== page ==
Hello dolls!! Happy Monday, I hope your weekend was bliss!?! Am back with an art post, 1st one of the year I think, haha. And there is a reason I have chosen this one at the moment and you will see on Wednesday. But today, I would like to introduce you - (if you didn't know him already) to Francois Boucher! He was a French 18th century painter, draughtsman, and etcher who worked in the Rococo style, often called "The Grace Painter". Boucher is known for his idyllic and voluptuous paintings of classical scenes, decorative allegories, and pastoral scenes. He was perhaps the most celebrated painter and decorative artist of the 18th century. He also painted several portraits of his patroness, Madame de Pompadour. Besides his pastoral scenes that are so romantic and dreamy, he also added some risque moments in his paintings, some that were cleverly hidden in flowers, fruit and scenery; and others that were just in your face. But, I like that bravery and risk. The women were real shapes and sizes, which is something I also love.
He took his inspirations from such artists such as Peter Paul Rubens and Antoine Watteau. His early work celebrates the idyllic and tranquil surroundings of nature and glen. However, his art typically forgoes the rural innocence to portray scenes of eroticism as his mythological scenes are passionate and intimately amorous rather than traditional. As well as paintings, he designed costumes and sets and tapestry designs.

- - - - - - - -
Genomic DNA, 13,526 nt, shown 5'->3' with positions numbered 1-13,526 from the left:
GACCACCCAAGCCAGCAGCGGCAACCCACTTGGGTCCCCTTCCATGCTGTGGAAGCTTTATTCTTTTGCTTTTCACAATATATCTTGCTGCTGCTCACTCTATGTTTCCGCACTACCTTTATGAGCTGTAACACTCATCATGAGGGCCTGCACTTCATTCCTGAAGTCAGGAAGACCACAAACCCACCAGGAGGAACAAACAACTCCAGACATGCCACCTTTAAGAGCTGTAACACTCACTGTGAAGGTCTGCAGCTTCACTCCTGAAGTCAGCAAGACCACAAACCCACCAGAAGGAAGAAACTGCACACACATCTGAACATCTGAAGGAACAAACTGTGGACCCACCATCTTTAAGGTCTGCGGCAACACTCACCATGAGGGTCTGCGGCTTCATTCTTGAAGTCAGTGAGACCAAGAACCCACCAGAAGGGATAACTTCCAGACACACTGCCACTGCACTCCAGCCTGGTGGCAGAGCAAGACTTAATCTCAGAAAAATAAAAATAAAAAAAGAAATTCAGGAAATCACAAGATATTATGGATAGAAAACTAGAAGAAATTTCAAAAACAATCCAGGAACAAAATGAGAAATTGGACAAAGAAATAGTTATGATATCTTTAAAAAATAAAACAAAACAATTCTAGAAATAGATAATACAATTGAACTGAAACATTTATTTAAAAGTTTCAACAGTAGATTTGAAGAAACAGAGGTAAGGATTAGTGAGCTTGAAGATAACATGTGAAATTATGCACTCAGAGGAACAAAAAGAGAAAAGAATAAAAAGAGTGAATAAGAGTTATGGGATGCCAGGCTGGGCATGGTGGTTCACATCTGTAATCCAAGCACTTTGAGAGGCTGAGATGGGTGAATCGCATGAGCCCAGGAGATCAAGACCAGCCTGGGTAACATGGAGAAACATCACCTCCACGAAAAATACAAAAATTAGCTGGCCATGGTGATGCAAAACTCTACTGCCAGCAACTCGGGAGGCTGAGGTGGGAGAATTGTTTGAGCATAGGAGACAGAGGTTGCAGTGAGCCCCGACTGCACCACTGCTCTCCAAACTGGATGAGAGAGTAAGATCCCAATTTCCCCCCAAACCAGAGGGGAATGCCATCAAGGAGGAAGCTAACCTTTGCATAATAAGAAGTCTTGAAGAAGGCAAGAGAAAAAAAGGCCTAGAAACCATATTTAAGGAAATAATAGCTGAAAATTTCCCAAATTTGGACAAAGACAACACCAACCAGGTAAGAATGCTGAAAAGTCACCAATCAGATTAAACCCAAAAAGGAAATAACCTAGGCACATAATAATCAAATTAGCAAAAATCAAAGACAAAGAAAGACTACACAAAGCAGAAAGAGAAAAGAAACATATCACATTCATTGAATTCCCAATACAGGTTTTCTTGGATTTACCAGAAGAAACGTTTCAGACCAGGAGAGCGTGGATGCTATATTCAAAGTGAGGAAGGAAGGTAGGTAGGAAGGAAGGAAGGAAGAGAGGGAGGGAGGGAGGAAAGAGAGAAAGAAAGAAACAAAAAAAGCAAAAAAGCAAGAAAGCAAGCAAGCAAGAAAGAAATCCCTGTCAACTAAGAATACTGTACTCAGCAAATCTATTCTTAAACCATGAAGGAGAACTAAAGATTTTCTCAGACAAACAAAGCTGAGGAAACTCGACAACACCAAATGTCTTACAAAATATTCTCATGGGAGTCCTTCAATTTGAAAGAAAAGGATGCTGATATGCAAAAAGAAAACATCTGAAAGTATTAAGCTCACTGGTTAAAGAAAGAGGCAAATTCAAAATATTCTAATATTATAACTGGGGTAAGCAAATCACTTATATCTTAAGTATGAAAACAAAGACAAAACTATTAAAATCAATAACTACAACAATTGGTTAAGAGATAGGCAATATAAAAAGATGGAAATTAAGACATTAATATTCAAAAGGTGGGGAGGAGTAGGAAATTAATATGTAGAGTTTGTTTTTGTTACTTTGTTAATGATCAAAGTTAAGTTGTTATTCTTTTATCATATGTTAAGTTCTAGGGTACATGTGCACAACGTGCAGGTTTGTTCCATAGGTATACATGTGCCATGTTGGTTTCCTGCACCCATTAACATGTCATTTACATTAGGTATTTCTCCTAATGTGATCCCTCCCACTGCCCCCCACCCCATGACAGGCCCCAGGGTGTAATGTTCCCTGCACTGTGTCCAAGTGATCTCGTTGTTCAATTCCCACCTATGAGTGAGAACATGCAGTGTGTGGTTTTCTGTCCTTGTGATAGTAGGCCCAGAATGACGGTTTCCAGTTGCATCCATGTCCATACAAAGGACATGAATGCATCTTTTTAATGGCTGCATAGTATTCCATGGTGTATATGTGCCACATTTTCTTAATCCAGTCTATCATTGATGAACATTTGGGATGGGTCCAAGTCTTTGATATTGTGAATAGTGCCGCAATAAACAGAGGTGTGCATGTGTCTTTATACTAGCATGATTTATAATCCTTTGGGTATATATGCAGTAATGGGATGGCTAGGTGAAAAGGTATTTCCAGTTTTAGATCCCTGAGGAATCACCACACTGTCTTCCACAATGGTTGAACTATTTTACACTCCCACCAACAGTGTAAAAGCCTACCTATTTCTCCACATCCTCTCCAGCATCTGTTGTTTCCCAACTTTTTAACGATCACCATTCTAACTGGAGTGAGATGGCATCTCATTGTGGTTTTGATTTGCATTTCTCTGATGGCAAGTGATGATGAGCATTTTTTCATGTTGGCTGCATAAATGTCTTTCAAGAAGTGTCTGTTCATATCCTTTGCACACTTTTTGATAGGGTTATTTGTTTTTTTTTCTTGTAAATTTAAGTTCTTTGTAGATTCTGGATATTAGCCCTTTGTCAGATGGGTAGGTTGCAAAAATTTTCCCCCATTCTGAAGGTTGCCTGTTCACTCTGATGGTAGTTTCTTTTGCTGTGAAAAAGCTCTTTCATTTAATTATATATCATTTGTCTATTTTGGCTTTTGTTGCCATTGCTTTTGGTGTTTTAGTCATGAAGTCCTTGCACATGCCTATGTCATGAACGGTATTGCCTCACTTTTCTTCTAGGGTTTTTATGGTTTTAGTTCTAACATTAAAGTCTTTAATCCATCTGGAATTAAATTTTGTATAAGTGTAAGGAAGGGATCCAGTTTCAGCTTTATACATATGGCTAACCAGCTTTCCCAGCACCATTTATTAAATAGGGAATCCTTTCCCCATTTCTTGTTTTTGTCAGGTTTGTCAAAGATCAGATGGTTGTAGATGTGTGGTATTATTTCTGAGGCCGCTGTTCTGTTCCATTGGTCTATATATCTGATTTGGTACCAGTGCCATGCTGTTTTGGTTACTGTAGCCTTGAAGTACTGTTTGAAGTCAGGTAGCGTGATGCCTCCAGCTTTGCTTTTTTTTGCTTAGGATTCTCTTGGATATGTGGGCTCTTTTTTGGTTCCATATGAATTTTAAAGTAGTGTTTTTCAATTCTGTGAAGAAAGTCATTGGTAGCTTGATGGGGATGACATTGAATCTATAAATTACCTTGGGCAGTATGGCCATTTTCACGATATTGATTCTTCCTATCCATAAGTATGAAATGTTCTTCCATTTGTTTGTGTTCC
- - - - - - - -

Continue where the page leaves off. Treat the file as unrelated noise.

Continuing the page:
Boucher married Marie-Jeanne Buzeau in 1733, they had three children together. Boucher became a faculty member in 1734 and his career skyrocketed from then on as he was promoted Professor then Rector of the Academy, becoming Inspector at the Royal Gobelins Manufactory and finally Premier Peintre du Roi (First painter of the King) in 1765.
Boucher died on May 30th, 1770 in his native Paris. His name, along with that of his patron Madame de Pompadour, had become synonymous with the French Rococo style, leading the Goncourt brothers to write: "Boucher is one of the men who represent the taste of the century, who express, personify and embody it."
I could sit and dream in these paintings all day, I hope you like them too & maybe discovered something new. There is so much more to see and learn in books and online. Which painting do you like most? Have a lovely day dolls.
Loves & loves
(Aurora and Cephalus. 1769)
(The Interrupted Sleep. 1750)
(Madame Berget Boucher. 1746)
(Madame de Pompadour)
(The Four Seasons: Spring.1755)
(Birth of Venus)
(The Love Letter. 1750)
(Above: The Setting of the Sun. 1752)
(Below: The Toilet of Venus. 1751)